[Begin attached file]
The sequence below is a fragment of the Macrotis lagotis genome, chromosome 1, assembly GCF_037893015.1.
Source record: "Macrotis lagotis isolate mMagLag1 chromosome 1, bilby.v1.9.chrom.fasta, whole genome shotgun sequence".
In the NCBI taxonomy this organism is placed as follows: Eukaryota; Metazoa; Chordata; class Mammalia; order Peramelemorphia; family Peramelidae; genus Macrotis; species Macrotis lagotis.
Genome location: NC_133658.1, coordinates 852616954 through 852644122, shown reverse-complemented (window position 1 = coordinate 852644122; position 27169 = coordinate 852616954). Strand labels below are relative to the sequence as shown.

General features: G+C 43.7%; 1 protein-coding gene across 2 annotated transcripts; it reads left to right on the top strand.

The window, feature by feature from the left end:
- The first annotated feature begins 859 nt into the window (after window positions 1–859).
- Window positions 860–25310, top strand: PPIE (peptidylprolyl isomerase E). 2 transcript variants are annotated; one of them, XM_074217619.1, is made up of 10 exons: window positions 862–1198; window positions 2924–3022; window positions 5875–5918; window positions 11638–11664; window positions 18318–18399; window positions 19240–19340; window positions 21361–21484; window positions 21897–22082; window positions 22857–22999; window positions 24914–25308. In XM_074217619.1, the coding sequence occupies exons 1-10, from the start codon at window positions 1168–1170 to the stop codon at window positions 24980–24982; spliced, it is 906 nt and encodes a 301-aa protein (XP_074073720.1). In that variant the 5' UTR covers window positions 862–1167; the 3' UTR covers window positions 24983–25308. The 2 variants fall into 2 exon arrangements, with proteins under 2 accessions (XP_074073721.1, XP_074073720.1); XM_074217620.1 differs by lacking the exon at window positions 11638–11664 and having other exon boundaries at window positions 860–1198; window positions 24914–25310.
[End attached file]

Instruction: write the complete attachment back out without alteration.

The sequence below is a fragment of the Macrotis lagotis genome, chromosome 1, assembly GCF_037893015.1.
Source record: "Macrotis lagotis isolate mMagLag1 chromosome 1, bilby.v1.9.chrom.fasta, whole genome shotgun sequence".
In the NCBI taxonomy this organism is placed as follows: Eukaryota; Metazoa; Chordata; class Mammalia; order Peramelemorphia; family Peramelidae; genus Macrotis; species Macrotis lagotis.
Genome location: NC_133658.1, coordinates 852616954 through 852644122, shown reverse-complemented (window position 1 = coordinate 852644122; position 27169 = coordinate 852616954). Strand labels below are relative to the sequence as shown.

General features: G+C 43.7%; 1 protein-coding gene across 2 annotated transcripts; it reads left to right on the top strand.

The window, feature by feature from the left end:
- The first annotated feature begins 859 nt into the window (after window positions 1–859).
- Window positions 860–25310, top strand: PPIE (peptidylprolyl isomerase E). 2 transcript variants are annotated; one of them, XM_074217619.1, is made up of 10 exons: window positions 862–1198; window positions 2924–3022; window positions 5875–5918; window positions 11638–11664; window positions 18318–18399; window positions 19240–19340; window positions 21361–21484; window positions 21897–22082; window positions 22857–22999; window positions 24914–25308. In XM_074217619.1, the coding sequence occupies exons 1-10, from the start codon at window positions 1168–1170 to the stop codon at window positions 24980–24982; spliced, it is 906 nt and encodes a 301-aa protein (XP_074073720.1). In that variant the 5' UTR covers window positions 862–1167; the 3' UTR covers window positions 24983–25308. The 2 variants fall into 2 exon arrangements, with proteins under 2 accessions (XP_074073721.1, XP_074073720.1); XM_074217620.1 differs by lacking the exon at window positions 11638–11664 and having other exon boundaries at window positions 860–1198; window positions 24914–25310.